When asked who might be against the removal of outdated and restrictive Certificate of Need (CON) laws, Senator Joyce Krawiec lets out a laugh. It’s not a nervous laugh, but one that’s hearty and genuine. More than anything, it’s a gesture of astonishment and bewilderment. So, just who would be against ridding the state of guidelines that limit new healthcare providers from entering the market?
“The folks who already are in the market don’t want competition,” Krawiec says. “They just don’t want competition.”
In the latest edition of the NC Coalition for Fiscal Health’s podcast, “The Cost of Health,” we talked to Senator Krawiec about her interest in healthcare and why CON is hurting the people of North Carolina.
Even though she currently serves as a co-chair for the Senate Healthcare Committee, Senator Krawiec never envisioned a role in which she was shaping the state’s healthcare policies. The Kernersville resident began representing District 31—which includes parts of Winston-Salem and some surrounding areas—in 2014, but she initially had her focus on transportation.
When asked to make the move to the healthcare committee, it didn’t take long for Senator Krawiec to recognize the impact she could make.
“The more I saw, the more I realized that we needed to make some changes,” she said.
Since then, Senator Krawiec has identified a number of initiatives ripe for improvement that could help bring healthcare costs down across the state—and repealing CON was at the top of the list.
In case you weren’t aware of exactly how CON works, it limits the number of medical facilities that can operate in any given area. In order for a new clinic to enter the market, it must petition and demonstrate a “need” for another facility of its type. Throughout the process, competitors of that practice can vocally object to it, thus harming the practice’s chance of gaining entry.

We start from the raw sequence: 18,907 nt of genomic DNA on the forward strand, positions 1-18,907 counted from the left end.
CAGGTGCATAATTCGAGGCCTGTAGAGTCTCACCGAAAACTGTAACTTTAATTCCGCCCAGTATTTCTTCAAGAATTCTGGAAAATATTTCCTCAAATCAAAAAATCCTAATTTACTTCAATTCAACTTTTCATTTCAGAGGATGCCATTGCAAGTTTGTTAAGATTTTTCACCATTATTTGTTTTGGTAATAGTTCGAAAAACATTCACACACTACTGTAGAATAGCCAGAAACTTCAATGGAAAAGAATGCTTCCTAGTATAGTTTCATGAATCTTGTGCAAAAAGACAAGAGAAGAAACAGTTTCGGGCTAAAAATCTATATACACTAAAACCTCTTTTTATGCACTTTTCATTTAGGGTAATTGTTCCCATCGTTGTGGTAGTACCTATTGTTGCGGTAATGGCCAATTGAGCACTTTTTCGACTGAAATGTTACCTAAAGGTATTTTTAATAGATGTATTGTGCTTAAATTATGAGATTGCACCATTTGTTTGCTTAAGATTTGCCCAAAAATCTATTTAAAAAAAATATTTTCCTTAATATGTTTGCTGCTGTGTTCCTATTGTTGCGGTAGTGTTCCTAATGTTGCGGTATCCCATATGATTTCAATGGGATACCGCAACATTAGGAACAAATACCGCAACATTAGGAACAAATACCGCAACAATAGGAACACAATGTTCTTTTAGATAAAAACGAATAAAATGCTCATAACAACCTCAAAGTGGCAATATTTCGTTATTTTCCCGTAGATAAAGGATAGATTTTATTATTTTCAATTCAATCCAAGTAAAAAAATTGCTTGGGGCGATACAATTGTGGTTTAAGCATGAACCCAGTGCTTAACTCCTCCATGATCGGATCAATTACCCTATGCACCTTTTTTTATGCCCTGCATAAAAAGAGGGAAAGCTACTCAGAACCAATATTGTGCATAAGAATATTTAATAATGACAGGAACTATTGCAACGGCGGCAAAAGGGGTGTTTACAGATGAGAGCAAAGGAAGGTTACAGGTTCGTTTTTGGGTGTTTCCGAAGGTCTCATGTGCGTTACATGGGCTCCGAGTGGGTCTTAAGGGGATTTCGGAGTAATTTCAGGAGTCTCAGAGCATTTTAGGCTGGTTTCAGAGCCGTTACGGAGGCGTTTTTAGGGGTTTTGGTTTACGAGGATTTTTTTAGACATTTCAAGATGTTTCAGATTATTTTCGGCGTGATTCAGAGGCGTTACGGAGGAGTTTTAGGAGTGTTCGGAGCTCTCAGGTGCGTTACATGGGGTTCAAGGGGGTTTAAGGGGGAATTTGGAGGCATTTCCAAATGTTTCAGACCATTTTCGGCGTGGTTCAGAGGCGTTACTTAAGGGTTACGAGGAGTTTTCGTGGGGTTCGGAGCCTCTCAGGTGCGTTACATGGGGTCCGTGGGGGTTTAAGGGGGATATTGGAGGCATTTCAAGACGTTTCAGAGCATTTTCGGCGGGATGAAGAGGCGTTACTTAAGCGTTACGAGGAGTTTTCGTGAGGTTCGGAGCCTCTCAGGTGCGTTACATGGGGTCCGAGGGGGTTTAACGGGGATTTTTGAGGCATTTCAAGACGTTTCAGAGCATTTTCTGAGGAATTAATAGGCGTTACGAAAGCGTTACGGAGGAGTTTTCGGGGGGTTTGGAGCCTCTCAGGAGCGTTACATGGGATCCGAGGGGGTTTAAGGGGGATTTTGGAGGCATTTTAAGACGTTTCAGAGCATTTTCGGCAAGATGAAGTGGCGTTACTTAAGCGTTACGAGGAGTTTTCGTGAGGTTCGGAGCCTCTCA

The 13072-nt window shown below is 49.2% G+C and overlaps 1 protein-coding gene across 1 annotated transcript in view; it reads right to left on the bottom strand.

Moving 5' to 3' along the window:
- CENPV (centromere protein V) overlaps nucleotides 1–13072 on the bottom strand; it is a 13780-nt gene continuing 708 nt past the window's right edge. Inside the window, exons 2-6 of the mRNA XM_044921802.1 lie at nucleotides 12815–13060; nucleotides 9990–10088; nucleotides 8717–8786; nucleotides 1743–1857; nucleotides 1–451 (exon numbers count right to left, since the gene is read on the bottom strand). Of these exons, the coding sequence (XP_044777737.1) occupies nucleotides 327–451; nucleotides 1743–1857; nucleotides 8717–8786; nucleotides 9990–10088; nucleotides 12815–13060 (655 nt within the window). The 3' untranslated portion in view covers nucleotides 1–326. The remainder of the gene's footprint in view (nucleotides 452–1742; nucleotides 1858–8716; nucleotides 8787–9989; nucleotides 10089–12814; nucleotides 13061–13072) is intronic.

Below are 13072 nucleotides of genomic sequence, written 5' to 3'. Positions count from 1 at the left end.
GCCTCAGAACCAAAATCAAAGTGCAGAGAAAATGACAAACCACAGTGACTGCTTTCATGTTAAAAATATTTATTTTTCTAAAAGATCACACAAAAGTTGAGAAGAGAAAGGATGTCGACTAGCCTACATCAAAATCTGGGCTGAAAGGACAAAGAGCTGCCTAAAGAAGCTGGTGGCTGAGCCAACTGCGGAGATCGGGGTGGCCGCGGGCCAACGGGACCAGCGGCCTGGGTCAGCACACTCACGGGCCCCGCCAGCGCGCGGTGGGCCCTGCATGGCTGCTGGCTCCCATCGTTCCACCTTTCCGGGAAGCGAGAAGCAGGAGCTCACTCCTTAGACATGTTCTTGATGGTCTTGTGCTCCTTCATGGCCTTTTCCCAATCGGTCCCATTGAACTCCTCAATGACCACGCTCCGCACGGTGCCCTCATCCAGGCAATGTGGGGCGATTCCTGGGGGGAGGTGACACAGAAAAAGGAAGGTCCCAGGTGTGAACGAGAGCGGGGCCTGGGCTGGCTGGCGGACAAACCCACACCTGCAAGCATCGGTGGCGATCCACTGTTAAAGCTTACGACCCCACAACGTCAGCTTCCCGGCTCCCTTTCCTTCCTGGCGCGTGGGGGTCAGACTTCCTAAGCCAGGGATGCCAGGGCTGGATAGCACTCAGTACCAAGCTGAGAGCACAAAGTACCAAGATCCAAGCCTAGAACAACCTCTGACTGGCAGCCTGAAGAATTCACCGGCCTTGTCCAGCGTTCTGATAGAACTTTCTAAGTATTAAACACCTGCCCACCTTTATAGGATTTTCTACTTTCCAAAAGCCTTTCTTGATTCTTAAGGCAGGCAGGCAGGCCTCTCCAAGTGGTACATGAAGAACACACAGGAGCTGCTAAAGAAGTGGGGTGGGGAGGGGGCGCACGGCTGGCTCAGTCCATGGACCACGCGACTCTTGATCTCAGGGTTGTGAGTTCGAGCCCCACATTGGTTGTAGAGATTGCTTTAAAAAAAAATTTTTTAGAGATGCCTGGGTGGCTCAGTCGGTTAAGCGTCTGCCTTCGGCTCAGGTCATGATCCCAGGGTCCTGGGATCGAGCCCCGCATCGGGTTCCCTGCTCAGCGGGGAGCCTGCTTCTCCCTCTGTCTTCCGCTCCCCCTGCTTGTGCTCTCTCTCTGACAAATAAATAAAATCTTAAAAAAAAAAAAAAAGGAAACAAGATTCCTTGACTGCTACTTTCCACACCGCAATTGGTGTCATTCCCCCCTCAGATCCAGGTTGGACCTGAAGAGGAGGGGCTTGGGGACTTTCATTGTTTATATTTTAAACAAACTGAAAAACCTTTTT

Needless to say, it’s not exactly an easy process.
“I had a doctor here just recently that told me that he had been working on a CON for three years, and so far had spent $300,000,” Senator Krawiec said. “Most of them are more than that if it’s a hospital or a larger [facility]. This was an eye clinic.”
If you’re asking yourself just how damaging CON can be to our wallets as patients, consider this example Senator Krawiec provided. She said she recently received a copy of a bill from a physician that a patient received after having a procedure done at a major hospital in North Carolina. The total for services performed was $98,000. According to that doctor, he can perform the same surgery in an ambulatory surgery center, which is an outpatient facility, for less than $3,000.
But because of CON, he’s not able to open a practice in North Carolina.
CON originally started federal program. After a while, it sunk in that it wasn’t lowering costs or providing greater access to care as planned. Instead, it was doing the exact opposite—so they scrapped it.
The federal government repealed the law nationally, and many states followed suit, but not North Carolina. That’s why some legislators like Senator Krawiec are still working diligently to get residents of our state the same access to innovative providers that other states have.
Senator Krawiec sponsored a bill this session that would have repealed much of the state's CON legislation. Though the bill had gained steam, the language on CON was ultimately narrowed to help it pass. Something tells us this isn’t a fight that Senator Krawiec is ready to give up on.
If you have a story to share about the impact of healthcare costs on your family or business, let us know at email@example.com on twitter @michaelck.Past (and future) episodes of our podcast “The Cost of Health” are available for download. Visit here, or listen and subscribe on your favorite podcast app.